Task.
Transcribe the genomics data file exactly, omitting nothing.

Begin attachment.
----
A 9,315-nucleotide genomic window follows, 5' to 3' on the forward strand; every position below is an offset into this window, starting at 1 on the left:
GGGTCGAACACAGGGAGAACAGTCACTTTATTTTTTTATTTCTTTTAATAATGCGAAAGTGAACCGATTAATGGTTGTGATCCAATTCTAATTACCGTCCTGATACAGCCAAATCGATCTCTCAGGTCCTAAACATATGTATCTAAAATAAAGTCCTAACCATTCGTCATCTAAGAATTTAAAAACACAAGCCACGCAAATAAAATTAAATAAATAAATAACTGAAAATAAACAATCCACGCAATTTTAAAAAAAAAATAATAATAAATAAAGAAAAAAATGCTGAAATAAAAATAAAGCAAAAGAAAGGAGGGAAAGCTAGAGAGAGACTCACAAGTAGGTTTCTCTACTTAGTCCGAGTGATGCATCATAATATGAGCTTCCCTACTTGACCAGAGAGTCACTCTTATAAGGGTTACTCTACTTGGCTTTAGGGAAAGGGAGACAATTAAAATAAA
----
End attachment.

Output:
A 9,315-nucleotide genomic window follows, 5' to 3' on the forward strand; every position below is an offset into this window, starting at 1 on the left:
GGGTCGAACACAGGGAGAACAGTCACTTTATTTTTTTATTTCTTTTAATAATGCGAAAGTGAACCGATTAATGGTTGTGATCCAATTCTAATTACCGTCCTGATACAGCCAAATCGATCTCTCAGGTCCTAAACATATGTATCTAAAATAAAGTCCTAACCATTCGTCATCTAAGAATTTAAAAACACAAGCCACGCAAATAAAATTAAATAAATAAATAACTGAAAATAAACAATCCACGCAATTTTAAAAAAAAAATAATAATAAATAAAGAAAAAAATGCTGAAATAAAAATAAAGCAAAAGAAAGGAGGGAAAGCTAGAGAGAGACTCACAAGTAGGTTTCTCTACTTAGTCCGAGTGATGCATCATAATATGAGCTTCCCTACTTGACCAGAGAGTCACTCTTATAAGGGTTACTCTACTTGGCTTTAGGGAAAGGGAGACAATTAAAATAAA